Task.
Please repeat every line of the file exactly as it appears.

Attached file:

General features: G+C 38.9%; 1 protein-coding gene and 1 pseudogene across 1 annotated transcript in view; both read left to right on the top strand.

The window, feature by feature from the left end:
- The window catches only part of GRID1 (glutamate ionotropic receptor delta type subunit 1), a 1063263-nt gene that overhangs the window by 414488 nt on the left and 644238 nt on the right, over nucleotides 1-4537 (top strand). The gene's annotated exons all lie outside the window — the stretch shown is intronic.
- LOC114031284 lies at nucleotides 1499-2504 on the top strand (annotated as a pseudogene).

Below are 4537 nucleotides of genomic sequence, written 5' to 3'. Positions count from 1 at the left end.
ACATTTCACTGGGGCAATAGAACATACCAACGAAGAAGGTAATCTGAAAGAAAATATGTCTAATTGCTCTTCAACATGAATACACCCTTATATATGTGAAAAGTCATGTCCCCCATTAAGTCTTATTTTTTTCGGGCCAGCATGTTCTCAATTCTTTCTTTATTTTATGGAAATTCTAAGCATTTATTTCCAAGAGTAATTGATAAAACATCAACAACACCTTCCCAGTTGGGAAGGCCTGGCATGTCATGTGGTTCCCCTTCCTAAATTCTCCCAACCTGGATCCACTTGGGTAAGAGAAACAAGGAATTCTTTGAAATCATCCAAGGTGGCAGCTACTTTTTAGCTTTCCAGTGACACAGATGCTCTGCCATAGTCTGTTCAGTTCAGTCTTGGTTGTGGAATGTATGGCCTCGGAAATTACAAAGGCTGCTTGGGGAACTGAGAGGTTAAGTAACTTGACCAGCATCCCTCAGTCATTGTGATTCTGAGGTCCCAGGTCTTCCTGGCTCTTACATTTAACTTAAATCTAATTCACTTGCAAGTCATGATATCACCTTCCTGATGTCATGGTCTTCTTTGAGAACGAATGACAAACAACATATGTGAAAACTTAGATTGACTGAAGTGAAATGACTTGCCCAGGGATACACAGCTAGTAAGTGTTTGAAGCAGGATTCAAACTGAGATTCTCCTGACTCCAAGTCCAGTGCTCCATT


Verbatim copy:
General features: G+C 38.9%; 1 protein-coding gene and 1 pseudogene across 1 annotated transcript in view; both read left to right on the top strand.

The window, feature by feature from the left end:
- The window catches only part of GRID1 (glutamate ionotropic receptor delta type subunit 1), a 1063263-nt gene that overhangs the window by 414488 nt on the left and 644238 nt on the right, over nucleotides 1-4537 (top strand). The gene's annotated exons all lie outside the window — the stretch shown is intronic.
- LOC114031284 lies at nucleotides 1499-2504 on the top strand (annotated as a pseudogene).

Below are 4537 nucleotides of genomic sequence, written 5' to 3'. Positions count from 1 at the left end.
ACATTTCACTGGGGCAATAGAACATACCAACGAAGAAGGTAATCTGAAAGAAAATATGTCTAATTGCTCTTCAACATGAATACACCCTTATATATGTGAAAAGTCATGTCCCCCATTAAGTCTTATTTTTTTCGGGCCAGCATGTTCTCAATTCTTTCTTTATTTTATGGAAATTCTAAGCATTTATTTCCAAGAGTAATTGATAAAACATCAACAACACCTTCCCAGTTGGGAAGGCCTGGCATGTCATGTGGTTCCCCTTCCTAAATTCTCCCAACCTGGATCCACTTGGGTAAGAGAAACAAGGAATTCTTTGAAATCATCCAAGGTGGCAGCTACTTTTTAGCTTTCCAGTGACACAGATGCTCTGCCATAGTCTGTTCAGTTCAGTCTTGGTTGTGGAATGTATGGCCTCGGAAATTACAAAGGCTGCTTGGGGAACTGAGAGGTTAAGTAACTTGACCAGCATCCCTCAGTCATTGTGATTCTGAGGTCCCAGGTCTTCCTGGCTCTTACATTTAACTTAAATCTAATTCACTTGCAAGTCATGATATCACCTTCCTGATGTCATGGTCTTCTTTGAGAACGAATGACAAACAACATATGTGAAAACTTAGATTGACTGAAGTGAAATGACTTGCCCAGGGATACACAGCTAGTAAGTGTTTGAAGCAGGATTCAAACTGAGATTCTCCTGACTCCAAGTCCAGTGCTCCATT